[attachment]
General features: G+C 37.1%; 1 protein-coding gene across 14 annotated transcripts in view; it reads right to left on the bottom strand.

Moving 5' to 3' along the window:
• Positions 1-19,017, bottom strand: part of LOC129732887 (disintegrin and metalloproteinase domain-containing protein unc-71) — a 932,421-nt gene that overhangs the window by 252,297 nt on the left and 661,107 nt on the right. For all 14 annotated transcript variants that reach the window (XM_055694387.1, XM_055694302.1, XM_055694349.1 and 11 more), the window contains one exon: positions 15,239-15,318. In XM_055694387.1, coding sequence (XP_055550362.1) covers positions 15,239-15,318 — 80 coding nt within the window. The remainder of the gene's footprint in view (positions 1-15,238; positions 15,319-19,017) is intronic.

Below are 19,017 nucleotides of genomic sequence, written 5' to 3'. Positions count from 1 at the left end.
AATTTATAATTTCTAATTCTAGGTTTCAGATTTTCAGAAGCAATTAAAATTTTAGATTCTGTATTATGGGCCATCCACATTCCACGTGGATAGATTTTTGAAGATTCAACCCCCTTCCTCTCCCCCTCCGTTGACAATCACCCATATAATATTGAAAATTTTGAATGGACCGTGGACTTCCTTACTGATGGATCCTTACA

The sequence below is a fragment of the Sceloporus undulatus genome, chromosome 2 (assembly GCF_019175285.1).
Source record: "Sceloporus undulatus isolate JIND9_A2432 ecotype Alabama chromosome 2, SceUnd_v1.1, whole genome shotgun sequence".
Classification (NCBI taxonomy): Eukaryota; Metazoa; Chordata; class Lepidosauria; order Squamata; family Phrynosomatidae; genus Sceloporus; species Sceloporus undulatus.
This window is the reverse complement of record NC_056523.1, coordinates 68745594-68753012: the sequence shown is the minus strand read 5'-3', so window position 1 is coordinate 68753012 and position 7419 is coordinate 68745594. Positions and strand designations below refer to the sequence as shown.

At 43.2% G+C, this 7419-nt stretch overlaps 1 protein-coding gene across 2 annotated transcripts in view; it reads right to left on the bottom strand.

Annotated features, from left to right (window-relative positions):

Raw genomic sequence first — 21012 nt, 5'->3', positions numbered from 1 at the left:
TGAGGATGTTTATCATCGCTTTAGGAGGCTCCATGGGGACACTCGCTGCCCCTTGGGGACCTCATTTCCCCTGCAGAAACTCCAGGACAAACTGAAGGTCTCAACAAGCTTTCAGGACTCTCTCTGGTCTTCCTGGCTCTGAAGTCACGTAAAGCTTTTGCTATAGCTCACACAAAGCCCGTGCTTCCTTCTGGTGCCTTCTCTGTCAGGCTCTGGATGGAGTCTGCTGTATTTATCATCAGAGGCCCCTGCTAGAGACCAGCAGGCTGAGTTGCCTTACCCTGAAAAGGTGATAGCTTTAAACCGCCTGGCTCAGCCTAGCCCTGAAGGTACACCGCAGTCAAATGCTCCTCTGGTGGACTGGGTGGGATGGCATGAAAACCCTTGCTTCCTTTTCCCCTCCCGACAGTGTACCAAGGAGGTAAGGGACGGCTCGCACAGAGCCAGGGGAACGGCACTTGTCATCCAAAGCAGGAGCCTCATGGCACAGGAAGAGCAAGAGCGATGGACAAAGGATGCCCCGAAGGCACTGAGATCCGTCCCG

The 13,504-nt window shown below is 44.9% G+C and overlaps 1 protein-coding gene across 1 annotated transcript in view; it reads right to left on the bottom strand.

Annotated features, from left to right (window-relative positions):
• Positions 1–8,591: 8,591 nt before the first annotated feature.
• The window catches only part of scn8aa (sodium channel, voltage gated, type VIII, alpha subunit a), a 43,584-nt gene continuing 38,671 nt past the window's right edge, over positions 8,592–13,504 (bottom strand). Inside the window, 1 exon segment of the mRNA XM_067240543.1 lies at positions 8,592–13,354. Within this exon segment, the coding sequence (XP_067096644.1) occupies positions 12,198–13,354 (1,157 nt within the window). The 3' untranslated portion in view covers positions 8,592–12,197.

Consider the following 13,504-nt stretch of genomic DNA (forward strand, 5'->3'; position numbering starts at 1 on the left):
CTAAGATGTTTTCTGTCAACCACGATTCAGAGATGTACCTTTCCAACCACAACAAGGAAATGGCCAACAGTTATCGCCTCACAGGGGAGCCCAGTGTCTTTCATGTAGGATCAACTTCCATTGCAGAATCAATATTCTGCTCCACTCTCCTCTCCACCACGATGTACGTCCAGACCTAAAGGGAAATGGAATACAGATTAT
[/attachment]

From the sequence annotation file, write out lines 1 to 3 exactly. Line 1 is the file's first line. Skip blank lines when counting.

General features: G+C 37.1%; 1 protein-coding gene across 14 annotated transcripts in view; it reads right to left on the bottom strand.

Moving 5' to 3' along the window:
• Positions 1-19,017, bottom strand: part of LOC129732887 (disintegrin and metalloproteinase domain-containing protein unc-71) — a 932,421-nt gene that overhangs the window by 252,297 nt on the left and 661,107 nt on the right. For all 14 annotated transcript variants that reach the window (XM_055694387.1, XM_055694302.1, XM_055694349.1 and 11 more), the window contains one exon: positions 15,239-15,318. In XM_055694387.1, coding sequence (XP_055550362.1) covers positions 15,239-15,318 — 80 coding nt within the window. The remainder of the gene's footprint in view (positions 1-15,238; positions 15,319-19,017) is intronic.